“Upon my departure from Lima, I had in hand only a piece of paper where a friend had written down the principal stages of the journey: Trujillo, Cajamarca, Celendin and finally Bolívar. A total of 31 hours of travel, the last 12 along an excavated road. The bus, filled with people crowded together amidst sacks of rice and other things, reached its destination at 10:30 in the evening. While we disembarked, a group of people started to sing; it seemed like a welcoming committee and with great surprise I realized that it was for me! The final hours of the trip was made in total darkness, I couldn’t make out where I was. The next day, when I woke up, I found myself in front of a marvelous panorama. I told myself: I am in Paradise!”
It is Walter Cerchiaro, an Italian, who has been in Perù for 6 years who related this. After this first trip, he went to Bolivar several times to meet the community of the Focolare Movement. Now that some of the roads have been fixed the trip only takes 25 hours!
In this little city at 3,200 meters above sea level, a new project of the AMU (Action for a United World Onlus) is being launched. The inhabitants of Bolívar are around 2,500 , who are spread out in 30 communities throughout a very vast territory. The parish priest of Bolívar, Fr. Emeterio, a priest “of the frontier” and the originator of the project, goes to visit them 1-2 times a year. Sometimes it takes him 2 days of travel by donkey, which is their equivalent of a car (in Bolívar you can count the cars with the fingers of one hand).
“Some people live by agriculture, Walter relates. They grow potatoes, hay for the animals; there are also some dairy cows. Some of them also find jobs in public places (school, town hall) but the majority of the adults look for work along the coast: the men as farmers and the women as domestic helpers in some families. The consequences of this situation is immediately apparent: in Bolivar there are only children and the elderly”.
«Fr. Emeterio knows everyone and he realized that many of the children did not attend the public school. The reason is evident: their parents live in chacras (small pieces of land) and they need strong hands to work the land, even the arms of the children are needed. Two years ago the parish priest began a school in the area of the parish. He started the detailed task of going from family to family, assuring them that he would also provide one meal for each child. Then he rented a house because the space that he had was not big enough; and in a short time there were 80 children who came! Some of them have to walk for hours and hours everyday just to reach the school.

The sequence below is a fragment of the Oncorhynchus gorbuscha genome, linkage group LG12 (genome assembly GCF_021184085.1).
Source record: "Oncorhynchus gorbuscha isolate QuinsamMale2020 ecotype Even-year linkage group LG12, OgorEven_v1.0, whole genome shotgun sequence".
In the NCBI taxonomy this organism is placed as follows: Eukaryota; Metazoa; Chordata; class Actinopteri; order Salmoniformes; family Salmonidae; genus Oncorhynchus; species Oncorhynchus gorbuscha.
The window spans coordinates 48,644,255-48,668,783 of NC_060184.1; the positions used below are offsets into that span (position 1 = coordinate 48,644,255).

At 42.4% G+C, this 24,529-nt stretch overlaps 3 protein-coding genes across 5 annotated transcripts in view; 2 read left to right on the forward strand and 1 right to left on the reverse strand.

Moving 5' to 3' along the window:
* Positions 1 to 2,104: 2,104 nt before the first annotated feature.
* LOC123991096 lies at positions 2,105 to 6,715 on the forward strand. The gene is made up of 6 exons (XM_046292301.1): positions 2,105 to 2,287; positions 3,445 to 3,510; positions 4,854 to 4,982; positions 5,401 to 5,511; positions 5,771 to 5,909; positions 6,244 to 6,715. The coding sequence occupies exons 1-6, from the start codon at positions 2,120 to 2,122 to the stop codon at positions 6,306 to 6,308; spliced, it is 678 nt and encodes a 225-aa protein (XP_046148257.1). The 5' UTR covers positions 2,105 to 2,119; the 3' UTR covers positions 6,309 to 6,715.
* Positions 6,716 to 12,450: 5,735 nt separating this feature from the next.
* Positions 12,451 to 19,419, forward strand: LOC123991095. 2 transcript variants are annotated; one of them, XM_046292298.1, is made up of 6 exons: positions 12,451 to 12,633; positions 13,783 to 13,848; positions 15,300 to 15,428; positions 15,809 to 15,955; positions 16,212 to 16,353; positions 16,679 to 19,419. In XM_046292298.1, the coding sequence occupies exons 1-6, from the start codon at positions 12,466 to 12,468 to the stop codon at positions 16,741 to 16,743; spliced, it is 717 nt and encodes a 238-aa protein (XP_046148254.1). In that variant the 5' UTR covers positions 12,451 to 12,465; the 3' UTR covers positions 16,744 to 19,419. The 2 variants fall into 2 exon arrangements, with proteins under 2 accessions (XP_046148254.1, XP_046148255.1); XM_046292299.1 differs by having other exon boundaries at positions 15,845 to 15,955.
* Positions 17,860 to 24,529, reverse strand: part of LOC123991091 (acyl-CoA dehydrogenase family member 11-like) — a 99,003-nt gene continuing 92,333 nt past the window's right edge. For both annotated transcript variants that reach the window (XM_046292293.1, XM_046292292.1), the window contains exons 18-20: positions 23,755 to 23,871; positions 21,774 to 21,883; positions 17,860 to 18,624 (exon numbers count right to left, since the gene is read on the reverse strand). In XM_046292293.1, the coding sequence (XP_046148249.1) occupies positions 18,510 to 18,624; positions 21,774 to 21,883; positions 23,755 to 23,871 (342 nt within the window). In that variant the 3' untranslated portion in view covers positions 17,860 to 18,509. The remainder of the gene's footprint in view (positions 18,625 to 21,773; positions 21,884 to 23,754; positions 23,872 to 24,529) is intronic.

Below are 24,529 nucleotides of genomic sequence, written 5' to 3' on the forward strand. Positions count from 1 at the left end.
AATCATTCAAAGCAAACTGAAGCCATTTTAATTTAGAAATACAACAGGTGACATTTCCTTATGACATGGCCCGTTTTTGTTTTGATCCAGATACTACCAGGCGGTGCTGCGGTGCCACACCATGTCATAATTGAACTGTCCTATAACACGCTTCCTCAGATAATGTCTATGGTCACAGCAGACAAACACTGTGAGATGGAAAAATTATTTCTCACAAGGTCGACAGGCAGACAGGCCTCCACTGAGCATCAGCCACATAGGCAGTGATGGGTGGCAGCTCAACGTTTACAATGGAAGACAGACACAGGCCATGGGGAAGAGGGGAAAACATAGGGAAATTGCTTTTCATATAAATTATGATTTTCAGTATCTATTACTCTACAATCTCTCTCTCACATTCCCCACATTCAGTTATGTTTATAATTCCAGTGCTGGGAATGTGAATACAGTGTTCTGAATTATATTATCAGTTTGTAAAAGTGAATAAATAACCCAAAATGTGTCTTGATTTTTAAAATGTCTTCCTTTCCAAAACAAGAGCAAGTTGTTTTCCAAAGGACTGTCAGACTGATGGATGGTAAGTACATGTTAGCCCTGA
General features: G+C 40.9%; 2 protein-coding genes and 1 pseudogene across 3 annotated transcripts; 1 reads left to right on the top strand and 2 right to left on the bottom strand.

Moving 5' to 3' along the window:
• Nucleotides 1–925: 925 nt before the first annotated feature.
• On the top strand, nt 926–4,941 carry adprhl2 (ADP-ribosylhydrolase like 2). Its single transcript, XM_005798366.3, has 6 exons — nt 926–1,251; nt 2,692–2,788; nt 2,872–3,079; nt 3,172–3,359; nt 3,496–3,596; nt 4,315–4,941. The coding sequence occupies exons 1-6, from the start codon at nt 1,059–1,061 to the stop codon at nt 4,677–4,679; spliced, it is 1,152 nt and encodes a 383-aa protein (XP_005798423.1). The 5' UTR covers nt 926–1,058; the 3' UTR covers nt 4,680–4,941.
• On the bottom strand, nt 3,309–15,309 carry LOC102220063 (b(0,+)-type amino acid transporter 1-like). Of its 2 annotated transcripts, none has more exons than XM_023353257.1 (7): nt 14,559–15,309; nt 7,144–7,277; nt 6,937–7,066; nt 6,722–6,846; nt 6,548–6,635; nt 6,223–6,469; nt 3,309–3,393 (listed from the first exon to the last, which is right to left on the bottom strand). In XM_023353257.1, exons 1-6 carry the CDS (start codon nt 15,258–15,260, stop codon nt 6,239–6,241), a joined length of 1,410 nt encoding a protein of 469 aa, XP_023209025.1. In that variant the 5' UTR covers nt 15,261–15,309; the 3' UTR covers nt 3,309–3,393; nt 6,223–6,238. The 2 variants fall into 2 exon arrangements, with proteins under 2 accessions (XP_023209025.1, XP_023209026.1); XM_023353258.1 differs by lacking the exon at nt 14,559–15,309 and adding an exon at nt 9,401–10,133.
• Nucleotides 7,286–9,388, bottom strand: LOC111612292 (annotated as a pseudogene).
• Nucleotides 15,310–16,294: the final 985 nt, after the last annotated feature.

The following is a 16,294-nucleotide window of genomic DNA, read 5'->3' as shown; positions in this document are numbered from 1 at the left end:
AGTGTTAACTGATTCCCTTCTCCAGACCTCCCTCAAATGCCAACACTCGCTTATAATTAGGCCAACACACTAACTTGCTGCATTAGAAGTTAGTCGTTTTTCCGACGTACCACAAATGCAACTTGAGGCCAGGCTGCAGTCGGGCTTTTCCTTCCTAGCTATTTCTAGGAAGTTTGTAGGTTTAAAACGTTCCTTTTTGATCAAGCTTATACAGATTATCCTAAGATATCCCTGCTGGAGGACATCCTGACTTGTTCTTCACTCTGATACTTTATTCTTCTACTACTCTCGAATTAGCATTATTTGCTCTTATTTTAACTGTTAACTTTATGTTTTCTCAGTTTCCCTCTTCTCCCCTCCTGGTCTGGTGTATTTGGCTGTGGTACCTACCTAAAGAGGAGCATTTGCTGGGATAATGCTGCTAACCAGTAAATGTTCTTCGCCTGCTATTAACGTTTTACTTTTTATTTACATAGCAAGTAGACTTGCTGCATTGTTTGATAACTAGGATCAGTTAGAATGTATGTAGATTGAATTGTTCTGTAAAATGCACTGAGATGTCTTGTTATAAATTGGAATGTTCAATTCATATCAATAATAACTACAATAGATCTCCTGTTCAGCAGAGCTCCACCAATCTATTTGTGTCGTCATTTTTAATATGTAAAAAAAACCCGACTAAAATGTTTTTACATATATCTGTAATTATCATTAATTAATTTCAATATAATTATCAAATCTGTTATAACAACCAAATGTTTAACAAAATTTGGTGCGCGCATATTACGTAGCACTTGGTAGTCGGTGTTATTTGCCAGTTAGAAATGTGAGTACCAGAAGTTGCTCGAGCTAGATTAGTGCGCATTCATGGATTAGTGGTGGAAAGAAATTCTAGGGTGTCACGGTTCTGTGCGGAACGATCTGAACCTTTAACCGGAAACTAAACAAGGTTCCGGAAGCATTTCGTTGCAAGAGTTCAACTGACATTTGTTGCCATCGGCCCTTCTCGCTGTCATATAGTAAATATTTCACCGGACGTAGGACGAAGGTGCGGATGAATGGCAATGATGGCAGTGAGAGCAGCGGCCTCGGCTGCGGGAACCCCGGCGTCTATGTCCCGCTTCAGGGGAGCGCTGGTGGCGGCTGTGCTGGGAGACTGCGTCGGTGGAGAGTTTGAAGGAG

In Perù the government assures the payment of the salaries of the teachers even in the private schools, if they can give sufficient guaranties; the school already receives this subsidy. But there is the need to stabilize and secure the carrying-out of the scholastic activities, and the fact that the premises being used is rented does not help matters. After the first 3 months of activities, for example, they had to move out because the owner needed the premises. The AMU project aims at guaranteeing the continuity of the scholastic activities; for this reason a new school will be built, made up of 11 classrooms and a room for the secretary. It will be able to accomodate around 250 children and teens and will include the elementary and highschool levels. There is already the land that belongs to the parish, for the building. It is quite vast and is very suitable”.
“There is no competition with the public school because they are aware of not being able to reach everyone. They do not have the staff available to go from family to family to raise public awareness the way Fr. Emeterio did”.
«Then – Walter concluded – we can already foresee another objective. There is a strip of territory that is bigger and further away, wherein the children are not able to reach the school even after walking for long hours. What is needed for them is a protected environment, a home-family that can house them, with qualified personnel to take care of them. A dream? Maybe, or, simply the second phase of the project, We’ll see!”.
Source: AMU News n. 4/2013